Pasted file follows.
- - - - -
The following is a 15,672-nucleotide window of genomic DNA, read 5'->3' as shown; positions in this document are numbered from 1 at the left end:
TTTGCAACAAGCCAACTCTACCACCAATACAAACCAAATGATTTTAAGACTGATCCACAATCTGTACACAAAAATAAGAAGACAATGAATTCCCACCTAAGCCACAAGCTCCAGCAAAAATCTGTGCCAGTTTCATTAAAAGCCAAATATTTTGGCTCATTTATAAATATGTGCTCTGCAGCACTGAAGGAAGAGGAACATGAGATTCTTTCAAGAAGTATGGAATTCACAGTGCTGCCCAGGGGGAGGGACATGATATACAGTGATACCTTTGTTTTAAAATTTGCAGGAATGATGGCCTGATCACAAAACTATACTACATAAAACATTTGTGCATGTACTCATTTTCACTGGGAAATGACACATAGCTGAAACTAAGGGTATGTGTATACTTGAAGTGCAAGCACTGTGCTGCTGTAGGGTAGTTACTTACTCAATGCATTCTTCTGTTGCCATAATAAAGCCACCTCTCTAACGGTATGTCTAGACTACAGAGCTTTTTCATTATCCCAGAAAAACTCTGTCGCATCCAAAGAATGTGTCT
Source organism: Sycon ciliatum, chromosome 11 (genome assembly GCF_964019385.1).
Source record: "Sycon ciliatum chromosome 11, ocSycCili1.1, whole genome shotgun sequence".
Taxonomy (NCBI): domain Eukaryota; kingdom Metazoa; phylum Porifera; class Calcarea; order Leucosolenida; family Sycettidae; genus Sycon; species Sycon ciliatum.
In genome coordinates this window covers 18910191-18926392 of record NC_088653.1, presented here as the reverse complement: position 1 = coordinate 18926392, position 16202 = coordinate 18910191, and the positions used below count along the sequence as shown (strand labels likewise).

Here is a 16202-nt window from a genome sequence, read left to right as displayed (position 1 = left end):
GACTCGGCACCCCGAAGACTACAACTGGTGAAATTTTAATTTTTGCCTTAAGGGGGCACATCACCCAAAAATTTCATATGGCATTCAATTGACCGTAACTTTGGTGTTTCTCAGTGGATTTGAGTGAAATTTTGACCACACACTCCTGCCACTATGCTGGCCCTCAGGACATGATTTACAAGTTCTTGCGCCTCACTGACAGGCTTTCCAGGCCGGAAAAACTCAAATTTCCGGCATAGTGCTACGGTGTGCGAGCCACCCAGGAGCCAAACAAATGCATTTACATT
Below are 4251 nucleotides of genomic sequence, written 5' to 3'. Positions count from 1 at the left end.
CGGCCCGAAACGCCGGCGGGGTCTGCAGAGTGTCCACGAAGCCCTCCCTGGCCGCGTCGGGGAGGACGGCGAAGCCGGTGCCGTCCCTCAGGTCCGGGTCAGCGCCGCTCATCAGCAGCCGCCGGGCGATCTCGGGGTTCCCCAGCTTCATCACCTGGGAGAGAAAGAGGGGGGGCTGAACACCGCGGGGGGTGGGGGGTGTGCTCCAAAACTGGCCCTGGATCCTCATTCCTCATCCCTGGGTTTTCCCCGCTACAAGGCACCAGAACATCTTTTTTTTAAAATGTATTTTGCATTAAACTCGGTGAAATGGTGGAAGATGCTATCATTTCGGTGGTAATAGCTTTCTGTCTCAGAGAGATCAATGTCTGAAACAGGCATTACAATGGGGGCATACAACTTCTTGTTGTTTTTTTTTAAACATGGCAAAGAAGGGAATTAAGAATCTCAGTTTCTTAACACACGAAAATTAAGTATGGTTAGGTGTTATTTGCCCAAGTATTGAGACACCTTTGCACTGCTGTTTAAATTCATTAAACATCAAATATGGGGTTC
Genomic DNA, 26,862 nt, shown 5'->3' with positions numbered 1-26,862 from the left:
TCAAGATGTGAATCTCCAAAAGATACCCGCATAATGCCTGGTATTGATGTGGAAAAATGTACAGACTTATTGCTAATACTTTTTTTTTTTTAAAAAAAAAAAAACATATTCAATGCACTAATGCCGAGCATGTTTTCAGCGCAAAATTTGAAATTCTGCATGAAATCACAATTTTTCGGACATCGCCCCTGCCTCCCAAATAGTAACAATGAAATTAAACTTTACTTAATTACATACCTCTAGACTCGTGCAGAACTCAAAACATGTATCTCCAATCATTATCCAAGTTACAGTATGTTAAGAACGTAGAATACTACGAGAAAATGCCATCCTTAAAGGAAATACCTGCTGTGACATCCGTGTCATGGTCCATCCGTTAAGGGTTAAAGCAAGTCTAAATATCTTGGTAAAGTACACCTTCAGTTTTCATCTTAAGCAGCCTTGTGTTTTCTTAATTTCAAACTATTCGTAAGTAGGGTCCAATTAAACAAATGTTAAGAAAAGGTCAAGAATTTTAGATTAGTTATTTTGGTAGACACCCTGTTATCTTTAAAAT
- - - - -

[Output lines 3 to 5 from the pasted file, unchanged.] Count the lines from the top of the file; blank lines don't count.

Source organism: Sycon ciliatum, chromosome 11 (genome assembly GCF_964019385.1).
Source record: "Sycon ciliatum chromosome 11, ocSycCili1.1, whole genome shotgun sequence".
Taxonomy (NCBI): domain Eukaryota; kingdom Metazoa; phylum Porifera; class Calcarea; order Leucosolenida; family Sycettidae; genus Sycon; species Sycon ciliatum.